Letter 15


P.O. Dept, Ottawa,       
27 Apl. '92                    

My dear Lighthall

     I saw Mr. Matheson1 about the lost Savings Bank Book, and find that there is no index of any kind kept.  Mr. Matheson will have another search made, but would like to know at what office the book was issued, and as near as possible the date.   There is no reason that I can see why the account should not be found.  The accounts of even five or six years standing now remaining open in the ledgers of the Savings Bank Office must be comparatively few in number and even if the office of issue were Montreal I should think it could be easily found.  Please let me have the particulars required if possible, and I will see Mr. Matheson again.

     My wife desires to be remembered to you and yours, and I am sure that my baby2 would express deep interest in yours, if she only knew how.  She is not yet old enough to jump anywhere, but she has managed on one or two occasions to tumble out of bed, without apparent injury to herself, but much to the dismay of her parents.

     Are they going to hold the meeting of the Royal Society3 this year in Ottawa?  Nobody of my acquaintance seems to know.

Yours most sincerely      
A. Lampman                  


  1. David Matheson was one of five Superintendents of the Post Office Department, and was in charge of the Savings Bank Branch, a service described as follows:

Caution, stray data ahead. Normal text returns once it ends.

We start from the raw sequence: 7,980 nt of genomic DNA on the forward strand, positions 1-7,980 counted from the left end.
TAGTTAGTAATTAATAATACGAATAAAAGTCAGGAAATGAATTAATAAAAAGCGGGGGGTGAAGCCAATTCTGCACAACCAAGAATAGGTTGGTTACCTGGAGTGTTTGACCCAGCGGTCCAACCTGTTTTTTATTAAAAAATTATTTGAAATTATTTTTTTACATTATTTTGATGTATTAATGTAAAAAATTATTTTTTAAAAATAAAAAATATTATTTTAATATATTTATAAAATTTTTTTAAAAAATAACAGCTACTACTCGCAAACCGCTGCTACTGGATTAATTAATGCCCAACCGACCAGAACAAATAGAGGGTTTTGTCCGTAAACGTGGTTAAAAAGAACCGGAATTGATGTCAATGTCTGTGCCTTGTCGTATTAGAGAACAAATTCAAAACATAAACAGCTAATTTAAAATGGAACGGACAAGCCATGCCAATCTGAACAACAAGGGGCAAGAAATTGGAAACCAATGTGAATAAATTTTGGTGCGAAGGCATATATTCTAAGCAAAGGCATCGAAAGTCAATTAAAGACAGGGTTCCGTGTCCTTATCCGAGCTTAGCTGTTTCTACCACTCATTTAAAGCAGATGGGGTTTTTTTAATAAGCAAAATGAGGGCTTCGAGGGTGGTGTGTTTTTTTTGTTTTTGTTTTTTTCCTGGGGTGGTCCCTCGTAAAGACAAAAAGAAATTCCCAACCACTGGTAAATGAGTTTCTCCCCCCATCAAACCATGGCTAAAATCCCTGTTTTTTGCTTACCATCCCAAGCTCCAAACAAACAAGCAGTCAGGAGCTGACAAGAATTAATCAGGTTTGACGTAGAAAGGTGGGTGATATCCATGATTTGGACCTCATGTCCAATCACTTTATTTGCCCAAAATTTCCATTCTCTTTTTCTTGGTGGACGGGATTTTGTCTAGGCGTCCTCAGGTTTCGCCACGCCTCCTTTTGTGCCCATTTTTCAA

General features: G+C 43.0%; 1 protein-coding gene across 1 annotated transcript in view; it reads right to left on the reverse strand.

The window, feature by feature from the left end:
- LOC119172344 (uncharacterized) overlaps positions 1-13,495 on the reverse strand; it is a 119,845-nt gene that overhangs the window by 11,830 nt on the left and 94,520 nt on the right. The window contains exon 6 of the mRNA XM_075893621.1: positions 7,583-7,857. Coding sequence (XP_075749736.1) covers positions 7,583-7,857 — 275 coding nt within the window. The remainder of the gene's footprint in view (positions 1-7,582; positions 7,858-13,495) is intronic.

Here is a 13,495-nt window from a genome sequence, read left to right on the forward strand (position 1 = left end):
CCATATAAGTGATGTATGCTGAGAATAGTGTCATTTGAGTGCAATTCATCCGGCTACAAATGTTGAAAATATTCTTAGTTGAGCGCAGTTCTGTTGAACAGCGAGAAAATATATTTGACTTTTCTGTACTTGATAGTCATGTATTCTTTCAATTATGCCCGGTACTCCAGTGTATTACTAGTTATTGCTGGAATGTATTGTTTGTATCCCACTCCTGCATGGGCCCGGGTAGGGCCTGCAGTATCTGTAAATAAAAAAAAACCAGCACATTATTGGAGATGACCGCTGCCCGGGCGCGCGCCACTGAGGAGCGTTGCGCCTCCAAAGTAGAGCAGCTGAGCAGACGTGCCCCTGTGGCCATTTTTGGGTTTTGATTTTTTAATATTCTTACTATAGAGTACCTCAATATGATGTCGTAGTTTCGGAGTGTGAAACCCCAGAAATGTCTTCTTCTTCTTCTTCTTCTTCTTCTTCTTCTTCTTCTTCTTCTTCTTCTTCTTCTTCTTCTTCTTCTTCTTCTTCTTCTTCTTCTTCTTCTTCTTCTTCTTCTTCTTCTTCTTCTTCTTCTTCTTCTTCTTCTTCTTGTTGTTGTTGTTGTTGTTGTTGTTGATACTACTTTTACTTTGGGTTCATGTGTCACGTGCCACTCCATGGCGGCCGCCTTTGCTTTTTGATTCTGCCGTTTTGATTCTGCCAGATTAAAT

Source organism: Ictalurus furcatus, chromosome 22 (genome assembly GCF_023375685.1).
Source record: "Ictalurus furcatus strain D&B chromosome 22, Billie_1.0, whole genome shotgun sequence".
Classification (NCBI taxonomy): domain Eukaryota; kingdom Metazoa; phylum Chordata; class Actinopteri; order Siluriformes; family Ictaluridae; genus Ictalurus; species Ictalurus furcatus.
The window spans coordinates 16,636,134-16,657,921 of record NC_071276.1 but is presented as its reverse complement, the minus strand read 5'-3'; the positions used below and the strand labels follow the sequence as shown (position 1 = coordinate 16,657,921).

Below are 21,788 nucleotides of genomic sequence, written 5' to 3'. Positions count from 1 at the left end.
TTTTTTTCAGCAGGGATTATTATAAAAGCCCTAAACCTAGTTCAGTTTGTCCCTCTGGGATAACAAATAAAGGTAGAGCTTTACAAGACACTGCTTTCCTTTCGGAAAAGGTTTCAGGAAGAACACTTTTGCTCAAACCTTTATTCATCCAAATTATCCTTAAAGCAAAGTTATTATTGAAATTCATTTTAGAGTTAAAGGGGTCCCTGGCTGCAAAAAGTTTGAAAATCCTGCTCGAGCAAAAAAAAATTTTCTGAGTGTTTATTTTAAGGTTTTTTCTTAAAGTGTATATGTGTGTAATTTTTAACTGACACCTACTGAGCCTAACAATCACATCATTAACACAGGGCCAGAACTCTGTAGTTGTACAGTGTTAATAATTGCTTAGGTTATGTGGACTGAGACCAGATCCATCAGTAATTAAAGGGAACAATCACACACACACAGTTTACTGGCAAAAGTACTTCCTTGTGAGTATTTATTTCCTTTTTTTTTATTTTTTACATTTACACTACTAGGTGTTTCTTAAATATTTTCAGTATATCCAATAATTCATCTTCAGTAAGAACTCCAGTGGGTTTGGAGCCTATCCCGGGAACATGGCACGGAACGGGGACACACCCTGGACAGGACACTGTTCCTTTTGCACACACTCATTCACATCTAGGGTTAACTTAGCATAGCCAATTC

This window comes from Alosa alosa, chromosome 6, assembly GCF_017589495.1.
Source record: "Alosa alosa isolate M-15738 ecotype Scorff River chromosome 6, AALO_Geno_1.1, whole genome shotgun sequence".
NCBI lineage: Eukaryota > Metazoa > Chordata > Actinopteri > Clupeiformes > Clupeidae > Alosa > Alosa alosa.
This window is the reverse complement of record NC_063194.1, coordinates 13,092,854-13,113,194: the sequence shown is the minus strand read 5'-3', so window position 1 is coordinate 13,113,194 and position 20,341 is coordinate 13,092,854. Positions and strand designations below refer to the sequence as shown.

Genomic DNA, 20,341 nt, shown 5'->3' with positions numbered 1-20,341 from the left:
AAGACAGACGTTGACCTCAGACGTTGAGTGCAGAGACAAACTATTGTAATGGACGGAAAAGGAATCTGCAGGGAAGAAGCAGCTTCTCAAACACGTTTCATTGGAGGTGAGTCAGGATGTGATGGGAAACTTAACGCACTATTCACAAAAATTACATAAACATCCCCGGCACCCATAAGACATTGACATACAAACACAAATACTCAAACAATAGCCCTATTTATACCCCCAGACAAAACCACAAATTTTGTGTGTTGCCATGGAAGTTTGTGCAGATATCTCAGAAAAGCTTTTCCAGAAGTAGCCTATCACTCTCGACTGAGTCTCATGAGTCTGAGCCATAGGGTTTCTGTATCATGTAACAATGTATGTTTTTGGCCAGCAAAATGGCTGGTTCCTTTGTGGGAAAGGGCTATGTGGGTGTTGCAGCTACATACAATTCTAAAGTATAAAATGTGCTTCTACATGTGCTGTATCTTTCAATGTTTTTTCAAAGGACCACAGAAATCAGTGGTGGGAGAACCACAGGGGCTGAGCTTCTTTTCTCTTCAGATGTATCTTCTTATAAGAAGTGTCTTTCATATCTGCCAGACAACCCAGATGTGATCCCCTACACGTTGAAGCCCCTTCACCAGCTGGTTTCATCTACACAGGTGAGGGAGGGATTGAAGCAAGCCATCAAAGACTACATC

The extension of the Railway system has enabled an increase to be made in the number of Post Offices where monies can be deposited or withdrawn on the Savings Bank system.

    Deposits of not less than one dollar or of any number of dollars can be paid into a Post Office Savings Bank, but not more than $1,000 can be paid in any one year ending 30th June, and no deposit must exceed $3,000 exclusive of interest at any time.  Interest at the rate of 3-1/2 per cent, is allowed and calculated yearly to the 30th June, being then credited in the Depositor's book.

    On each anniversary of the day upon which the Depositor first opened an account the book must be sent to the Postmaster-General for comparison with the books of the department and the addition of the interest due (The Star Almanac. . . 1893, 65).

    Lampman had been appointed, initially, to a junior clerkship in the Savings Branch of the Post Office in January of 1883, but had been transferred to the office of the Secretary of the Post Office Department late in 1884.   At the time when Lampman was writing this letter William Dawson LeSueur was Secretary of the Department.[back]

  2. Natalie Lampman, the poet's first child, was born on 11 January 1892.  In her later life she married Thomas Loftus Maclnnes.[back]

  3. Lampman was elected to the Royal Society of Canada in 1895, joining two other fellow poets of note on its roster, William Wilfred Campbell and Charles Mair. Lighthall was elected in 1905, and became President of the Society in 1918.[back]